Nutrition Standards FAQ

Healthy, Hunger-Free Kids Act of 2010 (Public Law 111-296)
FINAL RULE 7 CFR Parts 210 and 220
Nutrition Standards in the National School Lunch and School Breakfast Programs
Fall 2012

Q: What does the Healthy, Hunger-Free Kids Act of 2010 (Act or HHFKA) mean to our clients?
A: The 72 provisions of the Act provide for improved access to nutrition assistance through program expansion, outreach, and changes that make it easier for children to get nutritious meals at school. The Act is intended to not only improve the nutrition quality of school meals, but also to improve the entire nutrition environment in schools. The Act seeks to enhance our understanding of the causes and consequences of hunger and food insecurity among children and help inform future policy decisions on effective means of program delivery that will help advance the goal of solving the problem of childhood obesity. Click here for additional information on the provisions of the Act.

Q: When will the provisions of the Healthy, Hunger-Free Kids Act of 2010 be implemented?
A: As of July 1, 2012, many of the key provisions of the HHFKA that directly impact the school lunch program will be in effect. These include a variety of program administration provisions designed to enhance access to nutritious meals for students in need, as well as new menu planning requirements and nutrition standards. Additional changes to the lunch program requirements, as well as several changes to the school breakfast program and other administrative changes, will go into effect starting July 1, 2013. Click here for a summary of the planned implementation timeline for all breakfast and lunch requirements.

Q: Why are school meals changing?
A: The National School Lunch Act (NSLA) requires that school meals reflect the latest “Dietary Guidelines for Americans.” In addition, provision 201 of the HHFKA amended the NSLA to require the United States Department of Agriculture (USDA) to update menu planning and nutrition standards for school meals based on current science. Millions of children eat school meals every day across the country, so ensuring that these meals provide healthy choices and can help teach balanced eating is an important way to impact childhood obesity and the associated health risks. We also know that more then 16 million children live in households that are experiencing food insecurity and school meals can be a significant source of nutrition for them.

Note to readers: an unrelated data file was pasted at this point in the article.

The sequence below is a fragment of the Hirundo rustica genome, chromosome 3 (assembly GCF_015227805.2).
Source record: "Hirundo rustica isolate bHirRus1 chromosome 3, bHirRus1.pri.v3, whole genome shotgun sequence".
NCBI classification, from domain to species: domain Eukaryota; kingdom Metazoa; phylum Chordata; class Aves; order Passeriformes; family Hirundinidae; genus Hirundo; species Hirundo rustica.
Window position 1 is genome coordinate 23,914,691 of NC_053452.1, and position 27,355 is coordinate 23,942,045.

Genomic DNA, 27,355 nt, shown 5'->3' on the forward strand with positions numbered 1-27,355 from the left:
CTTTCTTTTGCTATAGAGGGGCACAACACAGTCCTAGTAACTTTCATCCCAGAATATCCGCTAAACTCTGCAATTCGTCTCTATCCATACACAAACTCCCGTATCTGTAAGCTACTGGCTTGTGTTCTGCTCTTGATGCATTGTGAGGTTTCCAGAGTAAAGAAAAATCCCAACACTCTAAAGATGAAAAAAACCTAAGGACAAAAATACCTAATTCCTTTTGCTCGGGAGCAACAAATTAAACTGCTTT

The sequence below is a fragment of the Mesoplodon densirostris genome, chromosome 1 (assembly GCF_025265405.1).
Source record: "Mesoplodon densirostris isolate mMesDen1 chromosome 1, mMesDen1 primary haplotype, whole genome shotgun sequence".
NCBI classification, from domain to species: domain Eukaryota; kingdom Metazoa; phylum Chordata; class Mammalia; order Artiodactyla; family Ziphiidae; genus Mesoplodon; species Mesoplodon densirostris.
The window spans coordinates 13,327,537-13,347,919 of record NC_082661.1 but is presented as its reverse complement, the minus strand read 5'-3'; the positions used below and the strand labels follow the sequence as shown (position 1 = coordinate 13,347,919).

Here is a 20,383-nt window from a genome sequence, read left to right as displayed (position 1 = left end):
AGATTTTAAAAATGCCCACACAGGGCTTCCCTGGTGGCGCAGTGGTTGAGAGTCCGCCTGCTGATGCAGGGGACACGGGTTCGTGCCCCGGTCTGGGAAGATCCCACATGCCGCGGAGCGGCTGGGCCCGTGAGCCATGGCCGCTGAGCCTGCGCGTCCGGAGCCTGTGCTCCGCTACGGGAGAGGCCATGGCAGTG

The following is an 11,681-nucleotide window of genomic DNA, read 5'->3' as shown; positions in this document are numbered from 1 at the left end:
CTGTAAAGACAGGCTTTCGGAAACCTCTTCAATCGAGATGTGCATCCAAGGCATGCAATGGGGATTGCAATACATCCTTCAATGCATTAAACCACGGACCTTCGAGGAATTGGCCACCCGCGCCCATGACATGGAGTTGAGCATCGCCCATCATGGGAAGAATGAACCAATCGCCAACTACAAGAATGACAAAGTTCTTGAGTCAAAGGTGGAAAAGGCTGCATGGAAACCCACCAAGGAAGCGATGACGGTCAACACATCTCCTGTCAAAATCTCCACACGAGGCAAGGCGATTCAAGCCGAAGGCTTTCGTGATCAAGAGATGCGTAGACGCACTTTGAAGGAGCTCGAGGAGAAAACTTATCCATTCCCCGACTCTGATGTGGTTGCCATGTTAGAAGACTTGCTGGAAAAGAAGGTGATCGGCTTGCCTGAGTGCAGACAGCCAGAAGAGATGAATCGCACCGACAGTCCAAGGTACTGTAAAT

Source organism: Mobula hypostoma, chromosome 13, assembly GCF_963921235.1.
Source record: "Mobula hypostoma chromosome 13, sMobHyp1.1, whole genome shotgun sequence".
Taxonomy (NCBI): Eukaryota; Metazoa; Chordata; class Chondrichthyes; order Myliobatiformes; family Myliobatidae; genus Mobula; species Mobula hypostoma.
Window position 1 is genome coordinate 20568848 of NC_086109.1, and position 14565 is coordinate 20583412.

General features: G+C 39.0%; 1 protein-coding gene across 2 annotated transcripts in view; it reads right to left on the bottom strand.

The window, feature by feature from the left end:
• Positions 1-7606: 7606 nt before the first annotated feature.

Q: What are the new key elements of the menu planning requirements and nutrition standards for school meals?
A: Key elements mandated by the USDA to comply with provision 201 of the HHFKA this year

  • A single food group based menu pattern based on fruits, vegetables, grains, meat and meat alternates, milk
  • Use of 3 age/grade groups for menu planning – grades K thru 5, 6 thru 8 and 9 thru 12
  • Minimum daily portion sizes and minimum weekly serving requirements for each food group must be offered
  • Require students to take ½ cup fruit or vegetable with every meal
  • Serve a variety of vegetables from each of these groups every week – dark green, red/orange, legumes, starchy and ‘all other’
  • Half of the grain items offered must be ‘whole grain rich’ (contain at least 51% whole grain)
  • The number of servings of grain items and meat/meat alternates offered must be within the weekly ranges for each age/grade group
  • While a variety of milks must be offered at each meal, flavored milk can only be fat-free but unflavored milk can be fat-free or 1%
  • Average Calories per meal (averaged across week) must fall within defined ranges for each age/grade group
  • Average saturated fat content per meal (averaged across week) must be less than 10% of total Calories
  • No added trans fat or zero trans fat as shown on the nutrition panel

Q: What other changes will we see?
A: In addition to the menu and nutrition changes outlined above, students will see new signage on every serving line to help them understand what will make up a reimbursable meal. This information will ensure that students do not inadvertently take extra items that would be charged at a la carte prices. Nutrition education is another important focus of the HHFKA, so information will be available for students to see how their food choices fit into a balanced meal.

Q: What will these changes mean to our school district?
A: This same provision of the HHFKA also provides for a 6¢ per lunch meal incentive for those districts that can document implementation of these changes. State Agencies will be assessing compliance with the new meal pattern requirements and nutrition standards by conducting onsite audits of 25% of the districts in each state this year.